7. Travis says:

    Speaking of Jesus… there’s a spirited conversation about to begin here about a controversial topic. Your opinions would be welcome there!
    http://www.reliefjournal.com/2010/03/29/does-it-matter-if-the-president-believes-in-jesus/

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"He must become greater; I must become less." - John 3:30 We have to remind ourselves of this truth every day lest we forget:

Our greatest calling as followers of Christ is to be faithful. Not spectacular. Not glamorous. Not popular. Not relevant.

Be faithful.

PS: Also, it helps to get some Vitamin D especially if you live in the rainy Northwest Thank you, Brooklyn, for the reminder. Umm, @jlin7 is a Christian but he wasn't very Christlike with me on the basketball court. He muscled me into the paint, dunked on me, mentioned my momma, and then said, "Stick with preaching." Just kidding. Kind of.

If you haven't heard, Jeremy Lin is donating his one games wages (approximately $140,000) and an additional $100 for every 3 pointer made to support Girls' Empowerment and Education through @onedayswages. That game is this Friday vs the Boston Celtics!

Join his campaign as he's inviting his fans to donate just $7. - http://onedayswages.org/jlin

Did you know that 32 million girls of lower secondary school age are not enrolled in school.

Did you know that every year of secondary school increases a girl’s future earning power by 20 percent.

Did you know that if all girls in Sub-Saharan Africa, South and West Asia had a secondary education, child marriage would fall by 64 percent.

We can't change the entire world but we can impact the lives of one, few, and in some cases...many.

#jeremylin #jlin #linsanity #onedayswages Don't be held captive to either praise or criticism.

Know who you are.
Know what you're about.
Know WHO you serve.

The answer to who you serve makes all the difference... It's the day after International Women's Day - and it's still important to celebrate the contribution of women in our lives, society, and world. As we honor women all around the world, I'm also reminded of how women and children are those who are most deeply impacted by injustice - especially poverty.

Sadly, I have witnessed this reality in too many places. ​In 2012, I traveled to a remote area in Eastern Kenya as part of a @onedayswages response to a famine that struck the Horn of Africa region. This famine impacted nearly 13 million people and according to some sources, took the lives of about 250,000 people. During my trip there, I had the chance of meeting many people but the person that still remains in my memory was a Muslim woman named Sahara.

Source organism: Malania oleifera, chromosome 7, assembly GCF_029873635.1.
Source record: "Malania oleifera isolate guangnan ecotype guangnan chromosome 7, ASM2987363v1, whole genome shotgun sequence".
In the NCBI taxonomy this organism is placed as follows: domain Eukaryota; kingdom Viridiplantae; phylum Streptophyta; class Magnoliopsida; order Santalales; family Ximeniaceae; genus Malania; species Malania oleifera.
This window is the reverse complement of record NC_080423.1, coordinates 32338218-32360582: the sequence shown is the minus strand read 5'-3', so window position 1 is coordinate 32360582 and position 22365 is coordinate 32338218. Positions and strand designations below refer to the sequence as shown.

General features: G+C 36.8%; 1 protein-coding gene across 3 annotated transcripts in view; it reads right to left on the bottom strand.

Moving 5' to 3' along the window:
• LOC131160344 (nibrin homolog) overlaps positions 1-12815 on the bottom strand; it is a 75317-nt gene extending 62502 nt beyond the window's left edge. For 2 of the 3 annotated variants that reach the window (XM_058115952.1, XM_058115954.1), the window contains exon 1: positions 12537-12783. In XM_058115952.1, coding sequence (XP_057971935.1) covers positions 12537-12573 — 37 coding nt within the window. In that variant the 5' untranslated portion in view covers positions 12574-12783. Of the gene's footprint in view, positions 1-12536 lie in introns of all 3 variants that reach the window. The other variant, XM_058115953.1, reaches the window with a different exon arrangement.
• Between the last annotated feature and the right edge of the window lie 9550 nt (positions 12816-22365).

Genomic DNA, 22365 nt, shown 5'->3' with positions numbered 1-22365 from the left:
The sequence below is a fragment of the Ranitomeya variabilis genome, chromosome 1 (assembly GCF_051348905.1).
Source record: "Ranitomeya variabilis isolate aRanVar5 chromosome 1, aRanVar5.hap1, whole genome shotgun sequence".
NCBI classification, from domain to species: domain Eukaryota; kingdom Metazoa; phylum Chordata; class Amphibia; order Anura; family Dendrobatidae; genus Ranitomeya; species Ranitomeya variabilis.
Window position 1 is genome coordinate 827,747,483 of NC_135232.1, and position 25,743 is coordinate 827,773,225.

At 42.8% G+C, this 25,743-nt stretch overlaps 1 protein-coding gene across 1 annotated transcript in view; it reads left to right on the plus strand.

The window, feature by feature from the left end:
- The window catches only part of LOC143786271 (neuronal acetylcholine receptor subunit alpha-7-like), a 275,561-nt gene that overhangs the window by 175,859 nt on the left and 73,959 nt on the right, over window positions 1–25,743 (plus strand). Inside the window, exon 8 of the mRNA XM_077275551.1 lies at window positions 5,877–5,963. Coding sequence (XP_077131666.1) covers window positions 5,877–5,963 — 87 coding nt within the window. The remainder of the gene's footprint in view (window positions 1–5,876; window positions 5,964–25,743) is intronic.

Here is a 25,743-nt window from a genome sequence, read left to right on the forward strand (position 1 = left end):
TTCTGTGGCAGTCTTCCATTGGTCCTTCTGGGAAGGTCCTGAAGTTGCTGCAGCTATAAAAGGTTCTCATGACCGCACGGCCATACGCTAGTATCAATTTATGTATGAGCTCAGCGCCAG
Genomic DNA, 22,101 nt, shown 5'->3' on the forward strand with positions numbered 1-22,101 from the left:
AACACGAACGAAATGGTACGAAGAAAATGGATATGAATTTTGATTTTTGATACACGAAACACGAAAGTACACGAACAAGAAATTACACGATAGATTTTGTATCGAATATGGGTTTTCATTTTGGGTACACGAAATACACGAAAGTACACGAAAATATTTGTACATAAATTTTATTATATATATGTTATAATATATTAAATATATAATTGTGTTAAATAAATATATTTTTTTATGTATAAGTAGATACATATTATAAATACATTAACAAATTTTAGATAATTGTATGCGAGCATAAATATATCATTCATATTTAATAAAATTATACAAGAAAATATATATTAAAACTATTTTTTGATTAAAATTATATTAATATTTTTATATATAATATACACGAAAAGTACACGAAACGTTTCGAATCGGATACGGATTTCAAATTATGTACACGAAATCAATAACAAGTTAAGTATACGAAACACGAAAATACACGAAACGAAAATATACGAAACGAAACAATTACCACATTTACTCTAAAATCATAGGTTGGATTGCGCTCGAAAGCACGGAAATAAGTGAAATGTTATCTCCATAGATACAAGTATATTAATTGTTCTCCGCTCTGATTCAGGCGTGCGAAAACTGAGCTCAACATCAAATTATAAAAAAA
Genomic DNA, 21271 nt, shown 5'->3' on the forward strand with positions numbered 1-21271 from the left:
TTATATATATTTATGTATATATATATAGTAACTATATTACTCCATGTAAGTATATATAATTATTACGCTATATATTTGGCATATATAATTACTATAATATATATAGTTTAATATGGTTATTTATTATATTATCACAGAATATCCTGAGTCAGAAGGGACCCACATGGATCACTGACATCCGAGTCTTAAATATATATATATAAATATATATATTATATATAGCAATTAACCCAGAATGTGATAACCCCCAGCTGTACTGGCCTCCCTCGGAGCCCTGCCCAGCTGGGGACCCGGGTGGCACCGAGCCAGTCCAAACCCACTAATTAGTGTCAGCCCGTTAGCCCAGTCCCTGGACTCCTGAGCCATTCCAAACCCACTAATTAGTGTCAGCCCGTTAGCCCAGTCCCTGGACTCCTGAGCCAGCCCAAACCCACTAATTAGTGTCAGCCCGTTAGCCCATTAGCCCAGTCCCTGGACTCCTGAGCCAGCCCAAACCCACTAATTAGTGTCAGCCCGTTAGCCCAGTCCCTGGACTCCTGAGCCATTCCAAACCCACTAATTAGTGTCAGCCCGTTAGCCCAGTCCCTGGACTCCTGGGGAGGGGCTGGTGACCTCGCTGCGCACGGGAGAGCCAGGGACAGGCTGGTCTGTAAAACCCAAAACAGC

She was so hospitable in inviting us to her small and temporary home. During our conversation, I learned that ​Sahara traveled 300 kilometers (a little under 200 miles) – some by cart and some by foot – as they sought to escape the worst drought that has impacted East Africa (Kenya, Somalia, and Ethiopia) in the past 60 years.

This is not a misprint.
200.

She traveled about 200 miles on cart and foot. ​And all along, she was ill. If you look closely ​at the photo, you might notice the large lump in her throat - likely a large cancerous tumor.​ She did not travel alone. She traveled with her husband who I was not able to meet because he was staying with one of his five other wives in this polygamist community.  She did not travel alone. She also traveled with her six children – the youngest being about 1 and the oldest being around 8. She had just given birth to her sixth child when they began her journey. Her youngest was severely malnourished when they arrived to this new settlement in a town called Benane. 
Sahara and her children all survived this journey. They survived because she persisted. 
In honor of Sahara...and so many other women who keep...keeping on.